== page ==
A venue change did not stop Hessle Road folk coming out in force to mark the 33rd annual Lost Trawlermen’s Day service in Hull, reports Brian W Lavery.

The service is usually held near the memorial sculpture on the site of the city’s former St Andrew’s Dock, which is now a retail park. This year the memorial was put in storage as renovation work got underway. It will be moved to a permanent home later this year.

All the pews were full at St John the Baptist, Newington – known locally as ‘The Fishermen’s Church’ – as the service got underway at 12pm on Sunday, 30 January.

A short address about the making of the memorial sculpture was given by artist Peter Naylor, who created the 8ft-high metal figures of trawlermen, inspired by photos of men lost at sea.

The former Archbishop of York Dr John Sentamu blessed the sculpture when it was first unveiled during the Lost Trawlermen’s Day service of 2017.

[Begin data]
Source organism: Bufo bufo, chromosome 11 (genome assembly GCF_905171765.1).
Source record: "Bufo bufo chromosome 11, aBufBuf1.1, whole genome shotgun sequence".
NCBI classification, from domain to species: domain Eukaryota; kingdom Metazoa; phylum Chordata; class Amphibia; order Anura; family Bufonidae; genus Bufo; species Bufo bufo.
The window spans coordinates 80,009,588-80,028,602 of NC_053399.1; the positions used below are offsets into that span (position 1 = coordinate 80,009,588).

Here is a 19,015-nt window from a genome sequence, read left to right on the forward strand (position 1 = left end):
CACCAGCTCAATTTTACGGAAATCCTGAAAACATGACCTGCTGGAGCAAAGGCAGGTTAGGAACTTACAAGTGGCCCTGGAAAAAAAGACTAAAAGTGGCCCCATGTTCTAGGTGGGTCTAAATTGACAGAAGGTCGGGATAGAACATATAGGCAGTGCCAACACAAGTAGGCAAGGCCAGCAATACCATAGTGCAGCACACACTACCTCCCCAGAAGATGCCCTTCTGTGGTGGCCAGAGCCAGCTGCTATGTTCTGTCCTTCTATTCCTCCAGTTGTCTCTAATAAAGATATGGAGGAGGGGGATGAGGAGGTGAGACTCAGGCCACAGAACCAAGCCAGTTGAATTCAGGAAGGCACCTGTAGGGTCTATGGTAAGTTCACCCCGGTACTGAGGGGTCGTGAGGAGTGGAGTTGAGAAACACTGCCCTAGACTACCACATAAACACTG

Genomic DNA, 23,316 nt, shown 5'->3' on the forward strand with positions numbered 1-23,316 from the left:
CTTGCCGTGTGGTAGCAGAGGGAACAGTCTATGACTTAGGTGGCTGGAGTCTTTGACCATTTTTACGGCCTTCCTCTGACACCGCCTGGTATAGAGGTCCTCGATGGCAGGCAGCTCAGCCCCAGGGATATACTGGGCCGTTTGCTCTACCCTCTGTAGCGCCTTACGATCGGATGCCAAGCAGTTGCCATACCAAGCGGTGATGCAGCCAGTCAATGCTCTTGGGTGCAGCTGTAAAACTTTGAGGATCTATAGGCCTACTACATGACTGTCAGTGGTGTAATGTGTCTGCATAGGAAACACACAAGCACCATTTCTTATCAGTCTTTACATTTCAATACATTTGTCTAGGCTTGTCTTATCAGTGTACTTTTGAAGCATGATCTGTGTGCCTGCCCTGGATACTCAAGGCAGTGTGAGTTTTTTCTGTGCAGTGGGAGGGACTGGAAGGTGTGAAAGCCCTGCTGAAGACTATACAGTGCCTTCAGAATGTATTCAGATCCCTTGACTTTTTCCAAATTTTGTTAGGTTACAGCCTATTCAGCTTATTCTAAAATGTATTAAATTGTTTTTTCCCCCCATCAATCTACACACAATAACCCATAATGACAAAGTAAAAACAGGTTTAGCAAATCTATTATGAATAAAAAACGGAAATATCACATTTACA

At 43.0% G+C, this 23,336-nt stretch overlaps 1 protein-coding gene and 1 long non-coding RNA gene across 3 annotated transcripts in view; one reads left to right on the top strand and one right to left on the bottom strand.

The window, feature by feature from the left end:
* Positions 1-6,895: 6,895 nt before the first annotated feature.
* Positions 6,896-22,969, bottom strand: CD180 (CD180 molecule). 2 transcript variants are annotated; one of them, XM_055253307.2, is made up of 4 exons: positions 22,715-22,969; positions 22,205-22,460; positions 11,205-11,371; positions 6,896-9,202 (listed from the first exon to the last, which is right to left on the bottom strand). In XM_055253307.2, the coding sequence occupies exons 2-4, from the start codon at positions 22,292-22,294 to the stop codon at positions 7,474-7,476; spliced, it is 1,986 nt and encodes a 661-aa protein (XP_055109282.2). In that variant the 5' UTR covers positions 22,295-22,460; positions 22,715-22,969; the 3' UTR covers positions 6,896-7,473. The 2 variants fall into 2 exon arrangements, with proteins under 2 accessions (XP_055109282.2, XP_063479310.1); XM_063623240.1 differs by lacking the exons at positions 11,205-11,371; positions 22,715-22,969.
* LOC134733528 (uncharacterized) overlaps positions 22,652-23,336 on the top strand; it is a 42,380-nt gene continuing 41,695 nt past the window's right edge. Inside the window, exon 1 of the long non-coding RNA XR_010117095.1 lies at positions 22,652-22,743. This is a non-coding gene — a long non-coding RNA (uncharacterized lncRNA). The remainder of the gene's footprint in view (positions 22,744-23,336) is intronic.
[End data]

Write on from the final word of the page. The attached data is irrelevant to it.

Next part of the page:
The City of Hull Brass Band and the Chiltern Primary School choir provided music at the service, organised by the St Andrew’s Dock Heritage Park Action Group.

However, one familiar face was missing – the trawlermen’s padre Rev Tony Cotson, who usually conducts the service, was too ill to attend.

Rev Cotson told Fishing News: “I have tested positive for Covid. I’m disappointed to miss the service as I retire this coming June – it would have been my last one as vicar of St John’s.

“I know that everything will run smoothly with my colleague the Rev John Walker standing in for me. So much planning has gone into the service.”

Hull’s Lord Mayor Councillor Lynn Petrini was guest of honour with her consort and husband Graham Petrini. They were joined by West Hull and Hessle MP Emma Hardy and city council leader Councillor Daren Hale.

Wreaths, usually cast into the Humber in previous years, were blessed, followed by a two-minute silence, signalled by the ship’s whistle of a contingent from the Hull Sea Cadets.

This story was taken from the latest issue of Fishing News. For more on this, subscribe to Fishing News here or buy the latest single issue for just £3.30 here

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